A to Z Abroad: St. Clement Danes


London is home to countless churches filled with centuries of history and lore, but one of the more interesting stories lies within the walls of St. Clement Danes. For about a thousand years this church has stood its ground despite war and fire.

St. Clement Danes, London
Photo by: c.b.w. 2011

Situated in Westminster, across the street from the Royal Courts of Justice, St. Clement Danes stands as a testament to both the passing of time and the unbreakable nature of persistence. The true origins of this church are up for debate as no one is absolutely certain who built it first or why it includes a reference to the Danes. Of several theories, one of the more commonly accepted is that the church was built by the Danes when they controlled the village of Aldwych (modern day Westminster) in the 9th century.

By the 11th century, the church was rebuilt by William the Conqueror and then again in the Middle Ages. By the 17th century the building was in such disrepair, it was demolished and redesigned by Sir Christopher Wren. In the 18th century, James Gibbs added a steeple to Wren’s tower. And there it stood until World War II.

The London Blitz of 1941 almost destroyed St. Clement Danes. The interior was gutted by fire, but the walls and steeple managed to survive.


St. Clement Danes on fire during the London Blitz
Photo courtesy of Wikipedia Commons

Once again the church was rebuilt, following Christopher Wren’s design. The stubborn walls of St. Clement Danes were left in place and still bear the holes left by German bombs. I was surprised to find the holes are a lot bigger than they look. I could easily fit both of my hands inside of several wall wounds.

St. Clement Danes – Damage from the London Blitz
Photo by: c.b.w. 2011

St Clement wears its scars proudly and continues to stand true to this day. Along the side of the church is a plaque that reminds us all to rebuild and never give up when darkness descends.

St. Clement Danes – Plaque commemorating the church’s history.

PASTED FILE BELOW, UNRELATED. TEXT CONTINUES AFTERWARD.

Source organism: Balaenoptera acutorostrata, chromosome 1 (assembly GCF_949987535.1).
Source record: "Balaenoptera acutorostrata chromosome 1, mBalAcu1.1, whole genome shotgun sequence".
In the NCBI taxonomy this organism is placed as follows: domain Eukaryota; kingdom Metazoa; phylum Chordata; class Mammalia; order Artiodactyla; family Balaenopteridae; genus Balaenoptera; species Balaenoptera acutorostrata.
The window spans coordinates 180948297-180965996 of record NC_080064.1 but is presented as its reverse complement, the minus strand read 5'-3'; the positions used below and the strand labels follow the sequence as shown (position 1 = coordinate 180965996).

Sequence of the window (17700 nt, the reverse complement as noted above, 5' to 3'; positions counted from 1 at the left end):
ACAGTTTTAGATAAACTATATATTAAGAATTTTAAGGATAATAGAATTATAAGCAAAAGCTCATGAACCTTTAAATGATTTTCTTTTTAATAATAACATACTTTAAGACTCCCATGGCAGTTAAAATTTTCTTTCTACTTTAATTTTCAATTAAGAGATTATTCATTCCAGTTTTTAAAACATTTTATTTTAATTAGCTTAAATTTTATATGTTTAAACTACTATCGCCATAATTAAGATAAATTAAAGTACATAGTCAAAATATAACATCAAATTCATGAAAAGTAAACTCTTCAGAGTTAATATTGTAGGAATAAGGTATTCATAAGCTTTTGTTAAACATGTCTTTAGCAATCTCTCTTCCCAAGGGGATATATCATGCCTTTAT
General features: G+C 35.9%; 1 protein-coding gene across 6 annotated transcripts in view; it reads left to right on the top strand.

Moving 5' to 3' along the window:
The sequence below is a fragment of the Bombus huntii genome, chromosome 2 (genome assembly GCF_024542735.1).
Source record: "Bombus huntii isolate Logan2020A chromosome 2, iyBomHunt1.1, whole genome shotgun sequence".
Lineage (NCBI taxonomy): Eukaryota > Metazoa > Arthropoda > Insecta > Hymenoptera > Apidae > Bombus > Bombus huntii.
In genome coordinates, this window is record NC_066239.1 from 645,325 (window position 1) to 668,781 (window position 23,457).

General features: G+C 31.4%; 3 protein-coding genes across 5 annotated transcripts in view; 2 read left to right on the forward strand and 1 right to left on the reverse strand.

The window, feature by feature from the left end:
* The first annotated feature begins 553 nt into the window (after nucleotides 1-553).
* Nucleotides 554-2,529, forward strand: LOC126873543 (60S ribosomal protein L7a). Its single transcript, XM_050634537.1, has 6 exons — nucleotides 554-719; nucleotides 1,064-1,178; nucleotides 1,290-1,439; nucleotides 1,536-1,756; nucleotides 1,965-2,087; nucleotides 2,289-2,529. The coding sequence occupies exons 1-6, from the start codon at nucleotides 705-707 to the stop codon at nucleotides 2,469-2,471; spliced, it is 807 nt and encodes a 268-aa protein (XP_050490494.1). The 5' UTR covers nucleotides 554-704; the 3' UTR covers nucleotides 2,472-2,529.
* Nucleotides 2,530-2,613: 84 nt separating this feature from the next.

Photo by: c.b.w. 2011

– – –

Just for fun . . . I captured this image one the side wall of St. Clement Danes. Can you see the face??

I see a face!
Photo by: c.b.w. 2011

– – –

Part of the A to Z Challenge!


– – –

c.b.w. 2013


15 thoughts on “A to Z Abroad: St. Clement Danes

  1. Very interesting. There is so much to see — obviously I’ll have to return to London, with these notes in hand. Thanks for your careful eye.


    • This was one of those sites I saw on my first ever trip to London, but I didn’t get a picture of it, nor did I jot down the name. Every time I’ve gone to London since, I tried to find it to no avail. At least not until after a day of wondering along Fleet Street during my last visit. I was so happy to see it again and get pictures!


  2. Great reminder that things can always be rebuilt. My Mom watched that church burn during the war and has written a monologue for her theatre group about being an evacuee, but she was actually in London when the incendiary bombs were dropped. The horrendous things we do to each other. BTW, thanks for your visits to my blog!


    • Oh my – I’m sure your mother is full of stories from that time. I can’t even imagine how horrible it would have been to watch London burn. All the more amazing that London was rebuilt and done so beautifully. 🙂


  3. You know what I’m like for comments against the grain. I can’t think of Christopher Wren without remembering that he was the Crown officer charged with the task of pulling down non-conformist meeting-houses.

    His supposed epitaph (I think it was penned by his son), outside St Pauls, runs: ‘Si monumentum requiris circumspice’. I’m led to believe that some educated wag altered it, as a comment on the dangers of trying to cross the road there: ‘Nisi monumentum requiris circumspice.’


Leave a Reply

Fill in your details below or click an icon to log in:

WordPress.com Logo

You are commenting using your WordPress.com account. Log Out /  Change )

Facebook photo

You are commenting using your Facebook account. Log Out /  Change )

Connecting to %s

This site uses Akismet to reduce spam. Learn how your comment data is processed.